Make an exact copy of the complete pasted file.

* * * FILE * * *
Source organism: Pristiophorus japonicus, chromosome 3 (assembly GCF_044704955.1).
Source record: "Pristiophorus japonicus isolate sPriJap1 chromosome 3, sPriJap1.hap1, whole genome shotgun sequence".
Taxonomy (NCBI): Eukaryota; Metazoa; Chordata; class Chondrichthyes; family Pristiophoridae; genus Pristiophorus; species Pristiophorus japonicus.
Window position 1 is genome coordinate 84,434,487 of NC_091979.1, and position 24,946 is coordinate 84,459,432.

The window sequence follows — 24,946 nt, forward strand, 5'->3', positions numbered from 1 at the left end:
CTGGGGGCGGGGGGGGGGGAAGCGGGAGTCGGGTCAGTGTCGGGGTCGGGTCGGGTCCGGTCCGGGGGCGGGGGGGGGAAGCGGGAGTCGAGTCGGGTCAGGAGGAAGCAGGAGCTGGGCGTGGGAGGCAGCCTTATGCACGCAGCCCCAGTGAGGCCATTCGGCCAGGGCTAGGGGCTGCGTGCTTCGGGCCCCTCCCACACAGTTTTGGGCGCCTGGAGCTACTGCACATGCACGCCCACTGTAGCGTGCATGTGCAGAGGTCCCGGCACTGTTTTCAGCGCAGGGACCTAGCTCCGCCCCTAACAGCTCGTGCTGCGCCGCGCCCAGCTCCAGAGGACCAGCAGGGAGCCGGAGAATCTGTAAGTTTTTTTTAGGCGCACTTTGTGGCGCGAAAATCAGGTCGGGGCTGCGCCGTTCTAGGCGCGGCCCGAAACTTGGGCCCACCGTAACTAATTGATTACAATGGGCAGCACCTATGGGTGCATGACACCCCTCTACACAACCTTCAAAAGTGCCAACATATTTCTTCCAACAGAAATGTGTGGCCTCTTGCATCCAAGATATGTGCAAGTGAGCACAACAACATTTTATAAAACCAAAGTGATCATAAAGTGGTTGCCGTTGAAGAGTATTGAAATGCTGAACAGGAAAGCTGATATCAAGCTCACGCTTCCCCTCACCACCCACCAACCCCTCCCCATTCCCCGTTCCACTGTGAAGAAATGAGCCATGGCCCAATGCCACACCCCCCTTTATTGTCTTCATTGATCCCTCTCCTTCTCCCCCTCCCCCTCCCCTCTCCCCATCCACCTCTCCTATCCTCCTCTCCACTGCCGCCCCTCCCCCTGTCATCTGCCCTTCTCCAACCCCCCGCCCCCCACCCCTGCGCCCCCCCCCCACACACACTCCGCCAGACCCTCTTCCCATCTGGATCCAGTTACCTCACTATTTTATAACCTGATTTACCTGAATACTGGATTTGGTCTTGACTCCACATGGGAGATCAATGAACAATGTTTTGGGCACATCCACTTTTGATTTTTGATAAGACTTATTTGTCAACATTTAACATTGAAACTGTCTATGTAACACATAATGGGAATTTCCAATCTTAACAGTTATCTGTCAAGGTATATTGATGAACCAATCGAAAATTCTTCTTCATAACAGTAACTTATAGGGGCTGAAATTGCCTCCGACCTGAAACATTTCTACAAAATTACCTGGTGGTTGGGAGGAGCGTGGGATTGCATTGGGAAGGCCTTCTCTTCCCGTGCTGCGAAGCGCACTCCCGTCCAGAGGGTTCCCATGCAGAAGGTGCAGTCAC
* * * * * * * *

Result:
Source organism: Pristiophorus japonicus, chromosome 3 (assembly GCF_044704955.1).
Source record: "Pristiophorus japonicus isolate sPriJap1 chromosome 3, sPriJap1.hap1, whole genome shotgun sequence".
Taxonomy (NCBI): Eukaryota; Metazoa; Chordata; class Chondrichthyes; family Pristiophoridae; genus Pristiophorus; species Pristiophorus japonicus.
Window position 1 is genome coordinate 84,434,487 of NC_091979.1, and position 24,946 is coordinate 84,459,432.

The window sequence follows — 24,946 nt, forward strand, 5'->3', positions numbered from 1 at the left end:
CTGGGGGCGGGGGGGGGGGAAGCGGGAGTCGGGTCAGTGTCGGGGTCGGGTCGGGTCCGGTCCGGGGGCGGGGGGGGGAAGCGGGAGTCGAGTCGGGTCAGGAGGAAGCAGGAGCTGGGCGTGGGAGGCAGCCTTATGCACGCAGCCCCAGTGAGGCCATTCGGCCAGGGCTAGGGGCTGCGTGCTTCGGGCCCCTCCCACACAGTTTTGGGCGCCTGGAGCTACTGCACATGCACGCCCACTGTAGCGTGCATGTGCAGAGGTCCCGGCACTGTTTTCAGCGCAGGGACCTAGCTCCGCCCCTAACAGCTCGTGCTGCGCCGCGCCCAGCTCCAGAGGACCAGCAGGGAGCCGGAGAATCTGTAAGTTTTTTTTAGGCGCACTTTGTGGCGCGAAAATCAGGTCGGGGCTGCGCCGTTCTAGGCGCGGCCCGAAACTTGGGCCCACCGTAACTAATTGATTACAATGGGCAGCACCTATGGGTGCATGACACCCCTCTACACAACCTTCAAAAGTGCCAACATATTTCTTCCAACAGAAATGTGTGGCCTCTTGCATCCAAGATATGTGCAAGTGAGCACAACAACATTTTATAAAACCAAAGTGATCATAAAGTGGTTGCCGTTGAAGAGTATTGAAATGCTGAACAGGAAAGCTGATATCAAGCTCACGCTTCCCCTCACCACCCACCAACCCCTCCCCATTCCCCGTTCCACTGTGAAGAAATGAGCCATGGCCCAATGCCACACCCCCCTTTATTGTCTTCATTGATCCCTCTCCTTCTCCCCCTCCCCCTCCCCTCTCCCCATCCACCTCTCCTATCCTCCTCTCCACTGCCGCCCCTCCCCCTGTCATCTGCCCTTCTCCAACCCCCCGCCCCCCACCCCTGCGCCCCCCCCCCACACACACTCCGCCAGACCCTCTTCCCATCTGGATCCAGTTACCTCACTATTTTATAACCTGATTTACCTGAATACTGGATTTGGTCTTGACTCCACATGGGAGATCAATGAACAATGTTTTGGGCACATCCACTTTTGATTTTTGATAAGACTTATTTGTCAACATTTAACATTGAAACTGTCTATGTAACACATAATGGGAATTTCCAATCTTAACAGTTATCTGTCAAGGTATATTGATGAACCAATCGAAAATTCTTCTTCATAACAGTAACTTATAGGGGCTGAAATTGCCTCCGACCTGAAACATTTCTACAAAATTACCTGGTGGTTGGGAGGAGCGTGGGATTGCATTGGGAAGGCCTTCTCTTCCCGTGCTGCGAAGCGCACTCCCGTCCAGAGGGTTCCCATGCAGAAGGTGCAGTCAC